The Worshipful Company of Fuellers are excited to announce the second Earl of Wessex Conference, to be held on 15th November at the prestigious Royal College of Physicians, Regent’s Park.
Any UK young researchers or practitioners who are conducting SD work in the broad area of “Future Energy” such as the issues influencing our journey to a sustainable future; including what incentives are required in order to achieve Net Zero as well as the impact of novel technologies etc. please find the Earl of Wessex Future Energy Conference 2021 Competition Invitation. Further details at the at the website of the Worshipful Company of Fuellers.
The Operational Research Society’s flagship simulation event is taking place online on 22nd to 26th March 2021. The workshop has a packed schedule of speakers, panels, tutorials bringing the latest news and break throughs in System Dynamics, Discrete Event Simulation and Agent Based Modelling.
The event includes:
Two high-profile international keynote speakers
Lively panel discussions with subject experts
The latest research on COVID-19 simulations, artificial intelligence, conceptual modelling, crowd control and data farming
A wide range of tutorial sessions, including a tutorial from Brian Dangerfield, winner of the UK Chapter’s 2018 Outstanding Contribution Award
Two daily networking sessions to connect with peers
Poster lightning talks
Interactive sessions available to watch again after the event
This years’s annual conference will be a one-day online meeting. It will include presentations from invited speakers and student work. There will also be opportunities for participants to present posters. A “Getting Started with System Dynamics” workshop will run on the evening of the 25th.
The COVID pandemic has provided an opportunity for those in the System Dynamics community to apply their skills. Whilst there may be general lessons from the pandemic about the wider use of modelling the suitability of SD in such a situation is clear. The dynamic nature of the situation and the need to be build and refine models at pace and sometimes in the absence, or in advance or hard facts, lends itself to SD. One such example has been the work undertaken in the Kent & Medway system by the Whole Systems Partnership. Read more …
Are you a system dynamics practitioner? Or have you used system dynamics in a project? Do you have a success story to tell?
System Dynamics has been used successfully in a wide range of situations, in efforts that range from a few days’ work up to very large projects. All kinds of organisation have benefited, including businesses, Government departments and voluntary groups. We are keen to highlight more such cases, so if you have a story you would like to tell, please consider submitting it for inclusions in our success stories. Please visit our success stories webpage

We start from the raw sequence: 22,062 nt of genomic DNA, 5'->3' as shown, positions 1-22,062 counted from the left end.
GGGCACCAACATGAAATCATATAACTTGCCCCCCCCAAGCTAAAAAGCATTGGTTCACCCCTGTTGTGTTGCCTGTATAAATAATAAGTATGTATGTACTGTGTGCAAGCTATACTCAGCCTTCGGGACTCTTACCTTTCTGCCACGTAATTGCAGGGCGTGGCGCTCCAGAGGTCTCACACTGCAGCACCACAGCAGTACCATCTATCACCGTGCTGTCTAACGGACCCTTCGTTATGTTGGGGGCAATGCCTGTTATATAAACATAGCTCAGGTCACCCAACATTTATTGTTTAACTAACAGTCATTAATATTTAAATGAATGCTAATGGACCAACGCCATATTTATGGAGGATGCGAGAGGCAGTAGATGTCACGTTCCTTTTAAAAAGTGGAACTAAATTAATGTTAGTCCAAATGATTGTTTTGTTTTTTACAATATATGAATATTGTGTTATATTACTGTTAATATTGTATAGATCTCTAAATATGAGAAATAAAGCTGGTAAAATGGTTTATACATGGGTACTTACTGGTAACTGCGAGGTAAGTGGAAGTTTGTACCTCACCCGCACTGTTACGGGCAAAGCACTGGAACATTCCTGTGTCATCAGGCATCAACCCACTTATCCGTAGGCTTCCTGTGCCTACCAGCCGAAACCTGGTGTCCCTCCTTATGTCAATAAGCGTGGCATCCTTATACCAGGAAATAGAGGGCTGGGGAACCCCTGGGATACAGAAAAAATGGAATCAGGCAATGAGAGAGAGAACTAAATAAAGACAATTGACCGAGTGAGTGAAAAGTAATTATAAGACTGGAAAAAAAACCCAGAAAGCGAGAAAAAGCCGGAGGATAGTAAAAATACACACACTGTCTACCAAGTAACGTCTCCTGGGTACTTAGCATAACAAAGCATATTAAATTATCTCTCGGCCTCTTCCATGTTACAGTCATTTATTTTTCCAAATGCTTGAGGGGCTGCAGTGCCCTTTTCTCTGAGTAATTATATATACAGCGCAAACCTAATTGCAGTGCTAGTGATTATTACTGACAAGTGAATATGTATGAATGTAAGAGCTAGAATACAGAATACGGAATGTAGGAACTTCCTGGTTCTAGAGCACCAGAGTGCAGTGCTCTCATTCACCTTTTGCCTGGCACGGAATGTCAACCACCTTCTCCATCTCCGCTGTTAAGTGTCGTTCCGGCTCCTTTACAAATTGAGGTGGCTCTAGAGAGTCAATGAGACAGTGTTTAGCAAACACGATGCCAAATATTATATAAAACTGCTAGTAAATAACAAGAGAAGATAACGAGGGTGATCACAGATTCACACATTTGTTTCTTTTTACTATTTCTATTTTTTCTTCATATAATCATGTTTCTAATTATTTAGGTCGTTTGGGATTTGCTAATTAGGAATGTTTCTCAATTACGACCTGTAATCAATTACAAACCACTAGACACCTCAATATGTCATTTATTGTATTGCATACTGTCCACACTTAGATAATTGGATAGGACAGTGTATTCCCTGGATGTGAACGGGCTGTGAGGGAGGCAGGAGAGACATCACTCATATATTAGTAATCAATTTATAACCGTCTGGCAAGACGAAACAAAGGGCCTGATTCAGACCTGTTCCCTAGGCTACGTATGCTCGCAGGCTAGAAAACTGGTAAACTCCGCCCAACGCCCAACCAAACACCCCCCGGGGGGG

Every system dynamics modeller likes an output that tells a story, and when this matches closely to what’s actually happening there’s an additional sense of satisfaction, and confidence in the forecasts that the model generates. The simple blue line in the illustration below has been generated by an SD model that has been constantly refreshed for the Kent & Medway system since March last year. It is based on a standard SIR structure with stocks of Susceptible, Infected and Recovered people that flow through the system based on infection rates and the timing between infection, symptoms emerging and any subsequent needs for service interventions.
The model factors in underlying demographics, national lockdowns, Tiered restrictions, new variants, school opening and Christmas festivities followed by the new Lockdown in England that started on the 4thJanuary. And it matches the actuals! It then goes on to estimate the impact on hospital admissions, bed capacity, deaths management and discharge planning. And because it is fundamentally a population health model it is contributing to our understanding of the impact of COVID on subsequent health needs including Long-COVID and associated Mental Health challenges.
The system dynamic model’s ability to factor in the new COVID variant has been recognised as critical to understanding the Autumn and early Winter surge in cases and subsequent pressure on the health and care system. It has also been informative as to when, at what levels and under what circumstances this surge would run out of steam – the inevitable balancing loops that put the brakes on otherwise exponentially increases cause by reinforcing loops. This is illustrated in the diagram where the opportunity and ability of the virus to spread during the Autumn brings about a strong reinforcing cycle that even the November lockdown fails to do more than dent. The more strict lockdown from the 5thJanuary does turn things around, but we retain the risk of a resurgence given the remaining susceptible population despite the progress of the vaccination programme.